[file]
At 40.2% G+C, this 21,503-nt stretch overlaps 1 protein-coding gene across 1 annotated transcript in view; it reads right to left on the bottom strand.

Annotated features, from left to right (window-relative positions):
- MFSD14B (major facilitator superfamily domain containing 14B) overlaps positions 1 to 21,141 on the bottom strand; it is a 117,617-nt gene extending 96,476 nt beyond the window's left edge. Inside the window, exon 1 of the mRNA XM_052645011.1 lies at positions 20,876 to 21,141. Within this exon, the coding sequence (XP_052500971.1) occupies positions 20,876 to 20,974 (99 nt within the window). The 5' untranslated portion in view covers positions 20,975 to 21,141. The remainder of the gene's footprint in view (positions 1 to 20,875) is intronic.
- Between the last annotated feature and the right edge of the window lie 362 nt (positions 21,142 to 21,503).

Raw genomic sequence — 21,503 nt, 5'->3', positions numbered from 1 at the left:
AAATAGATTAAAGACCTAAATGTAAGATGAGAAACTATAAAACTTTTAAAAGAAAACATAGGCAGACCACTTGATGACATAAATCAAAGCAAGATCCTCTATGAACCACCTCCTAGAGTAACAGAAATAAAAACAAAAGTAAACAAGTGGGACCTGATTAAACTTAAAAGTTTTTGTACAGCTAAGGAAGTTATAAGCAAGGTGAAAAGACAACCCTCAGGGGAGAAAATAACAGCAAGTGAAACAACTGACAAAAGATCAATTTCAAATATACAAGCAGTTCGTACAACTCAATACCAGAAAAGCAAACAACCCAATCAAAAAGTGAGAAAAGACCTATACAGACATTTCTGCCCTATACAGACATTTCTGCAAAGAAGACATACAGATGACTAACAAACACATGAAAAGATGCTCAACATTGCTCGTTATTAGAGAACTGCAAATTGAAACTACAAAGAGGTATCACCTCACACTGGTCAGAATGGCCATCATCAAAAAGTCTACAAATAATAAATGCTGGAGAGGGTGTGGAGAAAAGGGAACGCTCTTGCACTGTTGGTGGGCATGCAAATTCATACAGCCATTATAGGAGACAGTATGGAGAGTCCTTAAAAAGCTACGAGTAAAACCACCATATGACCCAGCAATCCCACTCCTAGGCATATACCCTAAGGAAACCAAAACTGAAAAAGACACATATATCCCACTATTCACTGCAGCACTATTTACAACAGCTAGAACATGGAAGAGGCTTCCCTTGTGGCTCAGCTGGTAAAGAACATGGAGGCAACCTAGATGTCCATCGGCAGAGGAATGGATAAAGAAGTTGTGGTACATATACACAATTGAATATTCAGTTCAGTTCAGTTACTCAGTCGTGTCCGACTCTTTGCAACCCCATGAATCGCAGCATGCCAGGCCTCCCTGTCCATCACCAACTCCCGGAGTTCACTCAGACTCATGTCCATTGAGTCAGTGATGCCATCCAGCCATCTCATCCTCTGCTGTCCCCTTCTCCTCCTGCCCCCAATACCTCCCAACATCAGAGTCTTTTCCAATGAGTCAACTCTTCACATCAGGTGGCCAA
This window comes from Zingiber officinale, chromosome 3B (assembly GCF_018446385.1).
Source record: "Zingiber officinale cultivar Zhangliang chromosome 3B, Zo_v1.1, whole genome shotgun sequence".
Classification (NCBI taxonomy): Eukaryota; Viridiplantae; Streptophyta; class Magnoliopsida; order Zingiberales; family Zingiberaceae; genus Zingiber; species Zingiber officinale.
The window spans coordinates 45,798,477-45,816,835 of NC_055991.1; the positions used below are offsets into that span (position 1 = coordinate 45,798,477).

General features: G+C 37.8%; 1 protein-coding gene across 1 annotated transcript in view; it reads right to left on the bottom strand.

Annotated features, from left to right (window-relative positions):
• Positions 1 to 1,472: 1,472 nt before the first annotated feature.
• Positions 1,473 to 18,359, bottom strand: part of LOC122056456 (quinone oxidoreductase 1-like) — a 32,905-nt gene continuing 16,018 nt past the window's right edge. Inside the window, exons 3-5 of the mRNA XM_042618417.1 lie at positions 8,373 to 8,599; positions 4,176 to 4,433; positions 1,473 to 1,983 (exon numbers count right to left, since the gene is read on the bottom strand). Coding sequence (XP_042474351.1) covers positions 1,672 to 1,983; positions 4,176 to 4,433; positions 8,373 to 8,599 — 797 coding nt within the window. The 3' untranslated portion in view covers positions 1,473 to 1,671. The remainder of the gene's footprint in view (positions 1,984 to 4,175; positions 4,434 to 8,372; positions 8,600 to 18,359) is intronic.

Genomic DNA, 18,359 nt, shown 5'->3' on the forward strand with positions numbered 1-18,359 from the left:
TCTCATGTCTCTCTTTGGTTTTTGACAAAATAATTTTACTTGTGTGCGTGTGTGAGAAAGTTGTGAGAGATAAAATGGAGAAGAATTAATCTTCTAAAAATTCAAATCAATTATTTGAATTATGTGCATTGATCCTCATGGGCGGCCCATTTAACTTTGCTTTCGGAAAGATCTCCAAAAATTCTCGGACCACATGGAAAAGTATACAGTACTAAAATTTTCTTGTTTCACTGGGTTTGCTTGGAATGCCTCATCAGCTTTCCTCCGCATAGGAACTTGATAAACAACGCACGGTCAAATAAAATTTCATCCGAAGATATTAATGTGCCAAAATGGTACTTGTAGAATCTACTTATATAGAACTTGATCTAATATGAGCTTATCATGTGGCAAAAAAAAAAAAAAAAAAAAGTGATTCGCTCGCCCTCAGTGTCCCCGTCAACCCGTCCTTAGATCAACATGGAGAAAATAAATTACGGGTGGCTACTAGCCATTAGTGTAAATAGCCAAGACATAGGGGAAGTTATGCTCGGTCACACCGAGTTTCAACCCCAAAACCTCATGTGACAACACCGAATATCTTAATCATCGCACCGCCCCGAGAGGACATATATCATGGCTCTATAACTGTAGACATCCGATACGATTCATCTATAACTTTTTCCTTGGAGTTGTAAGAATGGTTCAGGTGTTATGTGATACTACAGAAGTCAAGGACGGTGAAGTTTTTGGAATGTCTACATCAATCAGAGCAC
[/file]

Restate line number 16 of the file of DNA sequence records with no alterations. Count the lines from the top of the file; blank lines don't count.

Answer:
TCTCATGTCTCTCTTTGGTTTTTGACAAAATAATTTTACTTGTGTGCGTGTGTGAGAAAGTTGTGAGAGATAAAATGGAGAAGAATTAATCTTCTAAAAATTCAAATCAATTATTTGAATTATGTGCATTGATCCTCATGGGCGGCCCATTTAACTTTGCTTTCGGAAAGATCTCCAAAAATTCTCGGACCACATGGAAAAGTATACAGTACTAAAATTTTCTTGTTTCACTGGGTTTGCTTGGAATGCCTCATCAGCTTTCCTCCGCATAGGAACTTGATAAACAACGCACGGTCAAATAAAATTTCATCCGAAGATATTAATGTGCCAAAATGGTACTTGTAGAATCTACTTATATAGAACTTGATCTAATATGAGCTTATCATGTGGCAAAAAAAAAAAAAAAAAAAAGTGATTCGCTCGCCCTCAGTGTCCCCGTCAACCCGTCCTTAGATCAACATGGAGAAAATAAATTACGGGTGGCTACTAGCCATTAGTGTAAATAGCCAAGACATAGGGGAAGTTATGCTCGGTCACACCGAGTTTCAACCCCAAAACCTCATGTGACAACACCGAATATCTTAATCATCGCACCGCCCCGAGAGGACATATATCATGGCTCTATAACTGTAGACATCCGATACGATTCATCTATAACTTTTTCCTTGGAGTTGTAAGAATGGTTCAGGTGTTATGTGATACTACAGAAGTCAAGGACGGTGAAGTTTTTGGAATGTCTACATCAATCAGAGCAC